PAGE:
The rest of the story involves Perseus’s journey to save the world from the reawakening of Chronos. Mythology geeks and fantasy buffs will appreciate the severity of this situation.
While the makers of this film certainly didn’t reinvent the wheel, or even attempt to one-up their previous film, they surely succeeded in making an entertaining screenplay. In short: if you liked the first, you will like this one. It has all the action, sword-swinging, flying-horse-riding, and titan-killing you would expect from the series. The CGI is impressive, and the 3D effects were not too objectionable.
One scene in particular stuck out as ill-conceived. The kiss at the end of the film felt forced. There was very little romantic build-up throughout the movie, so it felt as if the filmmakers included the kiss because moviegoers expect to see romantic resolution. Perhaps this is one of the several endings they filmed, at which point they let focus groups make the call. Either way, it felt awkward.
As I said before, if you enjoyed the first, seeing the second is worth your time and money.
4 stars out of 5
Editor: Jeff Boehm
By Sharon R.
Let me say this at the start, “Mirror Mirror” is not your typical Snow White.
The story begins with The Evil Queen played by Julia Roberts telling how Snow Whites existence came to be, how the king remarried and then soon died at the hands of dark magic in the forest leaving the queen in charge of the kingdom. Although her accent slips on some words and was not quite “Evil” but more mean and snarky she played the part very well and the movie starts off delivering some laughs. Snow White is of course locked up and never allowed to leave the castle while the queen throws lavish parties at the expense of her kingdoms town people.
On Snow Whites 18th birthday she is given her fathers dagger which a maid in the kitchen has had polished and told how the kingdom has suffered. Snow White ventures out into the forest determined to see what has become of her kingdom. Along the way she runs into the handsome prince and his traveling companion hanging upside down from a tree in their underwear. Robbed by the 7 dwarfs on stilts to look like giants, the dwarfs are later told to be out cast by the queen and left to lead a life of crime in order to survive.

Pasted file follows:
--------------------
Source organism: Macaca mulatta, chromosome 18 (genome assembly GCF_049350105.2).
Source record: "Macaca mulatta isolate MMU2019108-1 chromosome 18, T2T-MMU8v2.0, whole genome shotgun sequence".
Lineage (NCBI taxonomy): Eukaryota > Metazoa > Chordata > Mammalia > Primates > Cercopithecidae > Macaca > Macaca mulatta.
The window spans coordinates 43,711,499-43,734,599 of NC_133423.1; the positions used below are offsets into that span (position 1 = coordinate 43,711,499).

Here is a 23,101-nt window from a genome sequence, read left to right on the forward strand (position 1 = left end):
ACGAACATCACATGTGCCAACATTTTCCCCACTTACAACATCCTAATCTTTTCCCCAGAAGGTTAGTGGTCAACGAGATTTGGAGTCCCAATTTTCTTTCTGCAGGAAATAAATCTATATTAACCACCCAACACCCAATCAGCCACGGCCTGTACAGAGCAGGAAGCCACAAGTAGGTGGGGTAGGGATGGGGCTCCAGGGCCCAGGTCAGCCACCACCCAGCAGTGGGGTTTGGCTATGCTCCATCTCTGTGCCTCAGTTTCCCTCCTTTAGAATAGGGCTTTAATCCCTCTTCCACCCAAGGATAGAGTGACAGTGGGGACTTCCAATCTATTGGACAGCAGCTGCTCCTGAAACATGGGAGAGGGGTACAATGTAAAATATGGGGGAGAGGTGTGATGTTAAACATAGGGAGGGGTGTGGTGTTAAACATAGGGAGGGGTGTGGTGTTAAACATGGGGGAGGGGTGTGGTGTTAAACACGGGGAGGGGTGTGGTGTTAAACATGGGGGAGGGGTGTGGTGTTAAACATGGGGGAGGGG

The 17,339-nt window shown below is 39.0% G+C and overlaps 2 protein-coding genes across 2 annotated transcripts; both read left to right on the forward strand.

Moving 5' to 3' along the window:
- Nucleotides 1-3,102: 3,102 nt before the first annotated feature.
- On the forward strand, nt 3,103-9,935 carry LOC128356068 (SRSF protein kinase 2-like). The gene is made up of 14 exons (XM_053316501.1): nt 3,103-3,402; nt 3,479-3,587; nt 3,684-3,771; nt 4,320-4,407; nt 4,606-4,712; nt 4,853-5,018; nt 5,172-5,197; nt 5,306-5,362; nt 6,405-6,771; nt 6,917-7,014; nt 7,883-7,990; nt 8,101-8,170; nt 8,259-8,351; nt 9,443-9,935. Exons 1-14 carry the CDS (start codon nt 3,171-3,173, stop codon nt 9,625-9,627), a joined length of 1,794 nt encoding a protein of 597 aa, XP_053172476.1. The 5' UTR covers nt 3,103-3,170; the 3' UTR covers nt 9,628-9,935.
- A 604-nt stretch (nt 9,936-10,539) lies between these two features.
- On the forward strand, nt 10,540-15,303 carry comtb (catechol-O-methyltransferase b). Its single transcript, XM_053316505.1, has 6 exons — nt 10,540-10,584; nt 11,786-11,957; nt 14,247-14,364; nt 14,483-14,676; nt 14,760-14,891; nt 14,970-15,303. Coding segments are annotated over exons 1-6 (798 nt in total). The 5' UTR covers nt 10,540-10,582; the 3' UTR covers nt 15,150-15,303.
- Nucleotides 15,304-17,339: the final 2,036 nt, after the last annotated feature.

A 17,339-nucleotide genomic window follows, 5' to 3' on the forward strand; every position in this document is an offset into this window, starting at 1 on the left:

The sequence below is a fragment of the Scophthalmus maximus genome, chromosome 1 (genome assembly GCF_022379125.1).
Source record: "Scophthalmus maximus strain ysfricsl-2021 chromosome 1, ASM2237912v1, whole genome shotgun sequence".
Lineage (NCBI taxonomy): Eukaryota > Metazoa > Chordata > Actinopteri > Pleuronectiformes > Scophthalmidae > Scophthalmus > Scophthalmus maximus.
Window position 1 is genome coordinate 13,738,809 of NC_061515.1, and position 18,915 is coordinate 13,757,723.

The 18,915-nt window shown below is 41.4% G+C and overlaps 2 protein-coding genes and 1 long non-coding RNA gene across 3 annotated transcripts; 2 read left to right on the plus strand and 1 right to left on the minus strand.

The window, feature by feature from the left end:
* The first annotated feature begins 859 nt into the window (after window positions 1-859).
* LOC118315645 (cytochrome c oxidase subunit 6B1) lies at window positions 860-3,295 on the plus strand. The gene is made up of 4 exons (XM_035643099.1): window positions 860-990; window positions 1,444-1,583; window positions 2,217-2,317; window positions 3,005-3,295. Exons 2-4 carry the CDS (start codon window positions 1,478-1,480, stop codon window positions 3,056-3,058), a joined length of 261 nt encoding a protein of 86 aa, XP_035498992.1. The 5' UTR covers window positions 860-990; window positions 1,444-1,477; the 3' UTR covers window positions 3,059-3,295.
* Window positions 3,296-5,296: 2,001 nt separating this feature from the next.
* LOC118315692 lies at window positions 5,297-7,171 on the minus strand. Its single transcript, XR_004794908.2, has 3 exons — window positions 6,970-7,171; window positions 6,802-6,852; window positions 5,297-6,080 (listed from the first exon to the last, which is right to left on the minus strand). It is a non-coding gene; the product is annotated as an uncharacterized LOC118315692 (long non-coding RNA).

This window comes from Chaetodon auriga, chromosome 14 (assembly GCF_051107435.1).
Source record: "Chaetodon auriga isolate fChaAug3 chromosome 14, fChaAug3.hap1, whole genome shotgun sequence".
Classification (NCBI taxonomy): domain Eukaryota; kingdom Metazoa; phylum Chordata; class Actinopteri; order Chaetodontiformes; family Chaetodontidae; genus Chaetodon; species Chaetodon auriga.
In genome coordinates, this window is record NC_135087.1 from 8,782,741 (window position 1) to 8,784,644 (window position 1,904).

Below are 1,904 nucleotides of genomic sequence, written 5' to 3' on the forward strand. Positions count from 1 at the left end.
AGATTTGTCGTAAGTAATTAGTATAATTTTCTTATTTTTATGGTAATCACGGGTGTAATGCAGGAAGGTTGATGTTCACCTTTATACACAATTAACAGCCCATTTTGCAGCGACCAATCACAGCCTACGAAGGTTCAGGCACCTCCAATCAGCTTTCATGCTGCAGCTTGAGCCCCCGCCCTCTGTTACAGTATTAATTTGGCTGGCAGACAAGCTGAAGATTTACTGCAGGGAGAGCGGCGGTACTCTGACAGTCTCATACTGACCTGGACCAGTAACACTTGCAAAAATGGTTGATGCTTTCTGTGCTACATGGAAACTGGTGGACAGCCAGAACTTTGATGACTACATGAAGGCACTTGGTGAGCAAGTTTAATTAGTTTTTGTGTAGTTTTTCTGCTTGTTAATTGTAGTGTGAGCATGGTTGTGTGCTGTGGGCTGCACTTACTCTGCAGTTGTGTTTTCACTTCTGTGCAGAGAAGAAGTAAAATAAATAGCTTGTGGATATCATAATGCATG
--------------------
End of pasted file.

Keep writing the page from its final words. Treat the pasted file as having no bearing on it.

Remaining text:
When Snow White goes into the kingdom she finds that the queen is throwing another ball for the prince. The people are taxed yet again as the Queen is trying to win over the prince and his money in order to continue to live the life of luxury. Snow White returns to the castle and decides to crash the party to ask the prince if he would help her to win her kingdom back and help her people. The Prince falls in love with Snow White and when the queen sees she has her sent out into the forest to be killed by the beast that has taken over, she runs and hits her head and is knocked out.
Snow White wakes up with the dwarfs looking over her and let her stay. The dwarfs are quick witted and not what you would expect, seeing some familiar faces among the seven of them and with names like Grim, Wolf and Chuck their story line is rather cute.
They rob the queen’s assistant whom has just picked up the taxes for the queens ball. When Snow White finds out where the money has come from she takes it back to the town telling the towns people it was the dwarfs that risked their lives to help the kingdom. The dwarfs take Snow White in and teach her to be one of them. When their first heist is in play the victim is the prince. There is a very good fencing scene between Snow and the Prince.